What an eventful week we’ve had. In this episode, I’ll be going a bit off script. So much has happened these last few days. Giancarlo Stanton hit number 47, the Marlins won their double header, they also won the series and the team finally reached the .500 mark. However, this was all bitter-sweet as fans, colleagues and players said good bye to a man whom I believe was larger than life. I want to briefly talk about the passing of a sports broadcasting giant. We had to bid farewell to legendary Felo Ramírez. Born in 1923, this man had a blessed career with many accomplishments as a broadcaster: he called over 40 Caribbean World Series, Roberto Clemente’s 3,000th hit, Hank Aaron’s 715th home run and several boxing matches that included the legendary Muhammad Ali himself. Growing up as a kid, I remember listening to the game on the radio with dad. I first heard his voice when I was about 6 or 7, around the time that I was stepping into little league baseball. Sometimes I heard him while we were driving to my cousin’s house in the car, other times I would hear his memorable voice in the living room at home. And that is what saddens me very much, I will never hear el señor Ramírez’s voice nor his catchy phrases ever again. It is true, when we are long gone all that remains are the memories. Memories held by those who knew him and loved him. He had been the Spanish announcer for the Marlins since the beginning, way back in 1993. Mr. Ramírez witnessed our triumphs, our defeats, our controversies and tragedies. And so when the Marlins took to the field in Philadelphia, it was to honor Felo Ramírez the voice of baseball in Latin America, the voice of the Marlins.

It was one heck of an emotional rollercoaster and it got crazier as the team won both games of their double header scoring a combined 19 runs, only to get crushed the following day 8-0. And the finale was an up and down ride in it of itself! We went ahead 3-1 only to find ourselves down 8-3, it was pretty demoralizing. I was already thinking, despite being 4 frames in, the series was going to be split. But at first light on the fifth day, fans looked to the east and saw Junichi Tazawa atop a magnificently white horse, riding at the head of the bullpen army completely shutting down the Phils. Gandalf would be proud. Galvanized by the sudden reinforcements the team, like Howie Goodman, picked up their swords and stormed back to win 9-8. What a rush, what a game, what a series!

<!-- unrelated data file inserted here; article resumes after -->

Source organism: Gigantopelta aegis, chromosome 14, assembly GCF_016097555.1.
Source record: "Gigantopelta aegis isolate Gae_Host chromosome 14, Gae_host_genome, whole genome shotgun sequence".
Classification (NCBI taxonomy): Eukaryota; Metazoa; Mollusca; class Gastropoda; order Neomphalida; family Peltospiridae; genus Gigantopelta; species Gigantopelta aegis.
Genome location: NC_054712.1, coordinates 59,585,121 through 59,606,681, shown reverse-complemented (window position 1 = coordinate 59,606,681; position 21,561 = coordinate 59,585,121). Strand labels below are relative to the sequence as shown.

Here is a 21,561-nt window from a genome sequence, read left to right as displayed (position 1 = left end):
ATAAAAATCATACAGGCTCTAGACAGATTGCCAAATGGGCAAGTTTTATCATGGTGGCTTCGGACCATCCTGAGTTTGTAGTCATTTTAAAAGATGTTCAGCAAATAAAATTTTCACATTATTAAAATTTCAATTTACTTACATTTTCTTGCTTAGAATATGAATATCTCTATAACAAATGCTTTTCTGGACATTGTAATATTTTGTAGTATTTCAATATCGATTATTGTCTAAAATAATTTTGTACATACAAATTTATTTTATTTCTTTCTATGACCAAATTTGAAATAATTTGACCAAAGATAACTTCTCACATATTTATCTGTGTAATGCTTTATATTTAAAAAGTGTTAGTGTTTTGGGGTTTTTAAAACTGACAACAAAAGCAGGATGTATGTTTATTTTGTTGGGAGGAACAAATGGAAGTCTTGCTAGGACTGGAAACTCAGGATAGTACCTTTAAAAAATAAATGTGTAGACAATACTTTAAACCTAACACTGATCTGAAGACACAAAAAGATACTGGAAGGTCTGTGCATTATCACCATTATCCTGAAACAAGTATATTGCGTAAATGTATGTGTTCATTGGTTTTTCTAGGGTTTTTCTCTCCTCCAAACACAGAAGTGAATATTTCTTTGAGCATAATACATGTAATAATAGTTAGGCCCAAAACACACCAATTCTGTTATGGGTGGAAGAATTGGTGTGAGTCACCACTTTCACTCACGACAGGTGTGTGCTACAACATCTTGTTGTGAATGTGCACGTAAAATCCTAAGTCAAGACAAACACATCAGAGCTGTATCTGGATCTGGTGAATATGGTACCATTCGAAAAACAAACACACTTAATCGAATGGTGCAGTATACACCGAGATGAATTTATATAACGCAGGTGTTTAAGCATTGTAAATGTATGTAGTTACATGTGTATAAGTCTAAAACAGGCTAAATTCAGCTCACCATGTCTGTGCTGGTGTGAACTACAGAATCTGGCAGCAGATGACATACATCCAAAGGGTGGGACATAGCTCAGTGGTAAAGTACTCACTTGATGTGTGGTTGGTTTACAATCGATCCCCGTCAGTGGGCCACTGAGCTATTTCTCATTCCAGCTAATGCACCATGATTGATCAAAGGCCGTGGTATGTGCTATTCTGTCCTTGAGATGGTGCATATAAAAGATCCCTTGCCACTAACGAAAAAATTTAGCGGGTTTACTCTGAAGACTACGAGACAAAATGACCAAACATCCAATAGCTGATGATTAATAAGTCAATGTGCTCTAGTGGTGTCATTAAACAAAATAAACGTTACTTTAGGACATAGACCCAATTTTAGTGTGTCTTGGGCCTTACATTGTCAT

It’s been a long and painful journey. We’ve endured waves of injuries, bad starts, blown games, last second home runs to Yasiel Puig and the endless shit talking from local pundits burying the team’s playoff ambitions. Yet here we stand ladies and gentlemen, we are now a .500 club. We haven’t been here since LATE APRIL. April man. The Miami Marlins have clawed their way, inch by frustrating inch, towards relevancy. One series at a time. One game at a time. The exciting part is, it isn’t even September yet. So the big question appears: now what?

Over 30 games remain and we’re within 4.5 games of the wildcard with the fourth easiest remaining schedule. With our glaring weaknesses on the pitching side of things, we ask is this sustainable? Can the Marlins make it to the post-season? They certainly have the offense to do it, since June the squad’s power has been some of the best in the league and add on top of that the absolute tear Giancarlo Stanton is on. The goal of 61 homers is getting closer and closer with each passing game. There’s also some good news, Justin Bour has begun baseball activities although it’s just taking some swings and playing catch. Add him and our lineup becomes that much scarier. No doubt given our utter lack of quality starts and the workload the bullpen has had to take on, the team is considering turning to the minors to bolster the relief corps. It may come to that. But there is a ton of enthusiasm within the fighting fish.

They’re playing as a unit and are riding a momentum unlike any other seen since 2003. In fact, could this be magic in the making? Are we witnessing another 2003? It is still too early to tell but there’s something in the air. Hope. The hope of not only achieving a winning season but maybe, just maybe something more. Hopping into the DeLorean, if you told me back in early June this is where we’d be I’d be incredibly skeptical. In fact, I’d call you crazy. Not only is it possible to finish the season with a winning record, but so is a wildcard spot. Why not? The team is having fun and so should we. As I said before, enjoy the ride fans because whether we succeed at our goal of making it to the postseason, one thing is for certain, it has been and remains a very fun time to be a Marlins fan. And before I depart here’ one last tidbit as food for thought, even if it’ll last as long as Michael Jordan’s baseball career… Can you imagine if we send off Jeffrey Loria with a World Series trophy? Until next time, stay frosty.

Views from the Cheap Seats is a biweekly segment where a Miami raised sports nut recaps, screams and analyses a week’s worth of games giving a toast, or the finger, to his hometown team depending on their performance. A truly hopeful but always realistic fan putting thoughts to pen to paper and always striving to improve. Be bold, be good, be you.

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Gabriel Garcia
Just an avid sports fan who happens to have a love-hate (mostly love) relationship with his local teams be it collegiate or professional and also happens to be a news junkie. Mix in outstanding optimism with cold realism and you've got yourself a balanced cocktail perfect for champions.

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